On this day in 1983 and again in 2011, Dublin celebrated two of their greatest Championship Final memories

Championship Final - 1983 and 2011
credit: discoverbundoran.com

As we come down from the hysteria that was the weekend’s All Ireland Football Final Achievement, it’s crazy to think of the journey Dublin supporters have been on this decade. Seven Championship titles in nine short years. A fete that no one would ever have dreamed of when Bryan Cullen lifted the Sam Maguire in 2011.

And what fans have become accustomed to, was merely a pipe dream for many a year. In fact before 2011, supporters had been waiting since 1995 for an All Ireland win. To some a Final appearance would have been enough, but in that sixteen year period Dublin never made it past the last four.

Rewind again from 1995 it was the early eighties, 1983 to be precise, that Dublin lifted the Sam Maguire. Another twelve years of pain. Yes, they reached finals in 1984, 1985, 1992 and 1994, but never got across the line.

In a time where success is pouring out of every facet of Dublin’s game, the eighties was a very different time. After the Dubs last Championship win in 1977, Kerry took hold for four years and dominated the Championship. Offaly stopped their run famously in 1982 before Dublin regained control a year later.

Championship Final - 1983
credit: boards.ie
Dublin 1-10 Galway 1-08
September 18th 1983

Dublin successfully beat Galway in the 1983 All Ireland Football Final. The match was memorable for a number of reasons. But the standards of football and sportsmanship were not those desired for one of the GAA’s showcase days.

Four players were sent off, three from the Dublin team and one from Galway. The game was played in a gale with showers of driving rain.

Although the official attendance was recorded at 71,988. this was well before All Ireland Finals became all ticket occasions. There was overcrowding on both terraces with many supporters failing to get into the ground.

Dublin played much of the second half into the gale-force wind with 12 men against Galway’s 14 and held on to win the game 1-10 to 1-8.

Barney Rock was Dublin’s top scorer with 1-6. Dublin became the first team to win an All Ireland Final with 12 men.

The 1983 final is often referred to as ‘the game of shame’ but for Dublin supporters it was won by ‘the 12 apostles’.

Dublin Scorers:

Barney Rock 1-06
PJ Buckley 0-01
Jim Ronayne 0-01
Ciaran Duff 0-01
Joe McNally 0-01

Dublin:

John O’Leary
Mick Holden
Gerry Hargan
Ray Hazley
Pat Canavan
Tommy Drumm,
PJ Buckley
Jim Ronayne
Brian Mullins
Barney Rock
Tommy Conroy
Ciaran Duff
John Caffrey
Anton O’Toole
Joe McNally

Dublin Subs:

John Kearns for Conroy
Kieran Maher for Caffrey

Dublin 1-12 Kerry 1-11
September 18th 2011

The one that started this rollercoaster in the decade, Dublin had not reached an All Ireland Final since lifting Sam Maguire in 1995. In 2009 Pat Gilroy’s side were hammered out of the Semi Finals by Kerry, and it would be the last time a Dublin side would lose in such a manner. 2010 Saw Dublin reached the semis but pipped by one score by Cork.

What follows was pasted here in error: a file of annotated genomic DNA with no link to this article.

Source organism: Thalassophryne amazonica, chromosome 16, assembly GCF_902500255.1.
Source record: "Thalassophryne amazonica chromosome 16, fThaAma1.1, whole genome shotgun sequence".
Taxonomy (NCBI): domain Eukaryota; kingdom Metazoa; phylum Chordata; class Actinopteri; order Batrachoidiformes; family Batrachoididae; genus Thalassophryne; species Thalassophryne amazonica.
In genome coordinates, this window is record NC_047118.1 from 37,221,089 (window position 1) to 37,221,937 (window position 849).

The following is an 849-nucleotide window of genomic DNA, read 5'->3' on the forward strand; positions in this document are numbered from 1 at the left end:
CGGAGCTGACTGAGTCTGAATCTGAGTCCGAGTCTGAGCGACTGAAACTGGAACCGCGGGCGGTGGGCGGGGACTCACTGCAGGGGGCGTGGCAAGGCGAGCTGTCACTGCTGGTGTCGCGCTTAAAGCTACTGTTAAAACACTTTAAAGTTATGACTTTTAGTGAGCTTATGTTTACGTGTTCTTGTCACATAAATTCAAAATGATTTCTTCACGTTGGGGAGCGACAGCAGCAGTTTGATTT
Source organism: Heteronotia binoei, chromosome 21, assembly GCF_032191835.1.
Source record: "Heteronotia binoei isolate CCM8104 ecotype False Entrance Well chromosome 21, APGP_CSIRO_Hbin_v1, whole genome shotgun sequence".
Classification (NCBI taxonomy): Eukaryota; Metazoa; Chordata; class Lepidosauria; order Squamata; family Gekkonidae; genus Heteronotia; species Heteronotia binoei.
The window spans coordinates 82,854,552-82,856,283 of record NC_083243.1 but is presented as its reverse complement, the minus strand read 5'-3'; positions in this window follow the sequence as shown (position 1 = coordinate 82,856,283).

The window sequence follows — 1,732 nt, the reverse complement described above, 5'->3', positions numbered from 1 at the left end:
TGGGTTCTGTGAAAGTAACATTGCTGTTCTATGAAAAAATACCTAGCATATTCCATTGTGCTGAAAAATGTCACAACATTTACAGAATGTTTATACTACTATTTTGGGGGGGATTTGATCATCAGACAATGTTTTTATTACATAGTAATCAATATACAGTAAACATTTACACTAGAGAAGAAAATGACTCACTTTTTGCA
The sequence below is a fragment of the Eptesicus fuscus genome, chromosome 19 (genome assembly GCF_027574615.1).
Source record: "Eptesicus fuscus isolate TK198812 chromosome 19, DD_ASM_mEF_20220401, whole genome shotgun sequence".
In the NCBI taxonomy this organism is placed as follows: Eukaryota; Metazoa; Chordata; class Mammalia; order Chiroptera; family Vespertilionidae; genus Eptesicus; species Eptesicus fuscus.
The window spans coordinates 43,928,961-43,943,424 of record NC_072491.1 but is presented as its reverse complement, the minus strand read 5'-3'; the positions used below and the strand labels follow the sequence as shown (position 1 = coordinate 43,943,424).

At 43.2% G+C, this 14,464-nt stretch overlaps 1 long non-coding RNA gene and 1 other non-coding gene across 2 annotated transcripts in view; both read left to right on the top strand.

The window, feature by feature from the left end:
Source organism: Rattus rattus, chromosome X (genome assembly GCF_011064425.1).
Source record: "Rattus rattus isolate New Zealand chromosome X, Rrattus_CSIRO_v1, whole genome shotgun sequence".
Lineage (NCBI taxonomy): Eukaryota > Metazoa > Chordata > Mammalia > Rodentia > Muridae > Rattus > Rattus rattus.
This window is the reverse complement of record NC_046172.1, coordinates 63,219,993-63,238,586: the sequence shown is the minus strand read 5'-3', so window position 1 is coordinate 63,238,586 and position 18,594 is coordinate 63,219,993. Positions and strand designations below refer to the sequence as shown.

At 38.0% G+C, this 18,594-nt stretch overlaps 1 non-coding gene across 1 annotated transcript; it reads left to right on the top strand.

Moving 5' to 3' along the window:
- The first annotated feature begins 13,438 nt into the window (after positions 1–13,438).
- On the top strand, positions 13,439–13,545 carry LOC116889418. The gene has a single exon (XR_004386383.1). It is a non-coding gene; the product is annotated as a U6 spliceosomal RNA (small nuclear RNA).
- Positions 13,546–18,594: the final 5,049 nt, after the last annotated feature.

But in 2011 the stars aligned for Gilroy and his panel. The first Dublin v Kerry All Ireland Final since 1985. Stephen Cluxton made history as the first goalkeeper ever to kick the winning point. RTE TV dubbed the game one of the most gripping deciders of the modern era.

Kerry had outscored Dublin by 0-08 to 0-03 in the second half and were cruising at a speed which looked certain to carry them safely to the finish line.

And there was every reason to suspect that Kerry would increase their advantage as Dublin had scored only one point in the previous 22 minutes.

Dublin needed a goal to revive them, but where was it to come from?

Enter sub Kevin McManamon, the man who did so much to unpick the Donegal locks in the semi-final.

This time, he made an even greater contribution, popping up to take a pass from Alan Brogan and burrowing his way in on the Kerry goal before driving the ball to the net.

Kevin Nolan brought the sides level in the 65th minute and three minutes later Bernard Brogan put them ahead.

Kieran Donaghy levelled it up in the 70th minute but just when it looked as if the first drawn final since 2000 was about to unfold, McManamon made another crucial intervention, winning a free 38 metres from the Kerry goal.

Stephen Cluxton pointed it, crowning Dublin All-Ireland champions for the 23rd time.

Dublin Scorers:

Bernard Brogan 0-06 (4f)
Kevin McManaman 1-00
Stephen Cluxton 0-02 (2f)
Alan Brogan 0-02
Kevin Nolan 0-01
Denis Bastick 0-01

Dublin:

Stephen Cluxton
Michael Fitzsimons
Rory O’Carroll
Cian O’Sullivan
James McCarthy
Ger Brennan
Kevin Nolan
Denis Bastick
Michael Darragh MacAuley
Paul Flynn
Barry Cahill
Bryan Cullen
Alan Brogan
Diarmuid Connolly
Bernard Brogan

Dublin Subs:

Eoghan O’Gara for Cahill
Philly McMahon for McCarthy
Kevin McManamon for Flynn
Eamonn Fennell for Bastick